CHARLESTON, W.Va. - Low mortgage rates and increased home values lead some local banking officials to believe the time to buy a home is now.
Don Merlo, managing partner with Express Mortgage, added that interest rates could begin to climb in 2014.
"So people need to take advantage of this," Merlo said. "Rates are low right now, but they could turn around anytime with a change in the country's fiscal policy."
The 30-year-fixed interest rate is currently hovering around 3.5 percent, said David Rathbun, senior director of loan origination for the West Virginia Housing Development Fund.
Although this is up slightly from the 3.25 rate from earlier in 2012, it still can equal substantial savings for homebuyers, Rathbun said.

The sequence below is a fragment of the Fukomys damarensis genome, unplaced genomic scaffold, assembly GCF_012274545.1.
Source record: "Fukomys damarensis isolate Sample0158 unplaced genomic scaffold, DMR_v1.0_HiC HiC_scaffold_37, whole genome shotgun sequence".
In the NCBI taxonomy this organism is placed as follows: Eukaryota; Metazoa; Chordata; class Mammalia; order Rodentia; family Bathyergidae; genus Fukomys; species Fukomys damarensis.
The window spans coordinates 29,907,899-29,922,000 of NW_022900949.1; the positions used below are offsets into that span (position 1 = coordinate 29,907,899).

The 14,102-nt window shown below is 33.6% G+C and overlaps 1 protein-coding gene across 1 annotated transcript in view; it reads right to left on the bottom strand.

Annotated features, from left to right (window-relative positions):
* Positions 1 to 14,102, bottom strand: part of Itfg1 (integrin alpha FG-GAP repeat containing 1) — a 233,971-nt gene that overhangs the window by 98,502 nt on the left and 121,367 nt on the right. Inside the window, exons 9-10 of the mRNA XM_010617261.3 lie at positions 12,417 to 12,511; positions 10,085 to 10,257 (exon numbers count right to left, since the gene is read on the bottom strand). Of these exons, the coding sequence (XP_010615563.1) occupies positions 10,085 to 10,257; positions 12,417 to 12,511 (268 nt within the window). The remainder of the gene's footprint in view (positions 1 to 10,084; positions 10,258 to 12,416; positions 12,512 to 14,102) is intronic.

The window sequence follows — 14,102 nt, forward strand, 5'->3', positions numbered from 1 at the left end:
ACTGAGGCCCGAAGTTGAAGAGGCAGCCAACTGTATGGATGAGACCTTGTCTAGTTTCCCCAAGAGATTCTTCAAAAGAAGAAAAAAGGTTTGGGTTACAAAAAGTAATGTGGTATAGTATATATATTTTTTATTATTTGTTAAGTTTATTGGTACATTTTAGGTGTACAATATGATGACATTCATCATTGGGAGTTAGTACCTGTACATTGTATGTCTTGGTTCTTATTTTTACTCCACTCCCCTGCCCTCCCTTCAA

Rathbun does not believe interest rates will begin to decline anytime in the near future, but unlike Merlo he does not believe they will increase within the next two years.
"I think they'll stay the same," he said.
The real estate market in the Kanawha Valley and, actually, in much of West Virginia, has remained stable throughout the recession and the rupture of the housing bubble, Rathbun said.
However, the Eastern Panhandle did see a significant decline in the housing market.
"But it's coming back there now," he said.
Although interest rates are still hovering around their lowest points ever, most of the people approaching the West Virginia Housing Development Fund offices are doing so to refinance their homes rather than purchase one, Rathbun said.
In 2012, the quasi-state agency provided state 1,500 loans, he said. He estimated that 35 percent were to first-time homebuyers and 50 percent were to owners who wished to refinance.